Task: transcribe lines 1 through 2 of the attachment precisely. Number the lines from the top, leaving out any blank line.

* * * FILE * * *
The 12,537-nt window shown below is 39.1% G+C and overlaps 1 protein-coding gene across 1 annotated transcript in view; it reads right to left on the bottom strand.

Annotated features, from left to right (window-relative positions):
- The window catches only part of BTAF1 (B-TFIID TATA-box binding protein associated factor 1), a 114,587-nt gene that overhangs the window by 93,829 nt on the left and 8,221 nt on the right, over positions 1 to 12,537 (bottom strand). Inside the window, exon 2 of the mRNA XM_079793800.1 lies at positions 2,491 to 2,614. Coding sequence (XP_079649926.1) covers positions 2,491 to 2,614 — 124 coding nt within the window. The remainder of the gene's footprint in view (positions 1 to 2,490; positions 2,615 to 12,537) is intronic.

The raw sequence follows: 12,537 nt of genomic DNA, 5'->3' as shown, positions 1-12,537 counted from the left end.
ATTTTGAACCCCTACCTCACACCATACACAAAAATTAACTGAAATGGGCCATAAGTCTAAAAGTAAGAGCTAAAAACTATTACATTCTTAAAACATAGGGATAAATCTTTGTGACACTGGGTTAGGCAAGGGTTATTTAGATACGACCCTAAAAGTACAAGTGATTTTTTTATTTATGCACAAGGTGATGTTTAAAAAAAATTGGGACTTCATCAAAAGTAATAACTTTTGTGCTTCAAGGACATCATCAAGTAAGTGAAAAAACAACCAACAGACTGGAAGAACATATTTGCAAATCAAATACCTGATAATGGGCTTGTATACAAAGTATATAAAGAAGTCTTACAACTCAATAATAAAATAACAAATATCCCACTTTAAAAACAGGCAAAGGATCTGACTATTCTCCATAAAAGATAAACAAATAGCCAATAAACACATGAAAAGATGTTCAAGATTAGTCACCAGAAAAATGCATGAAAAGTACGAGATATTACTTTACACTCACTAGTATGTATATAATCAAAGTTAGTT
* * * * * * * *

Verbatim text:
The 12,537-nt window shown below is 39.1% G+C and overlaps 1 protein-coding gene across 1 annotated transcript in view; it reads right to left on the bottom strand.

Annotated features, from left to right (window-relative positions):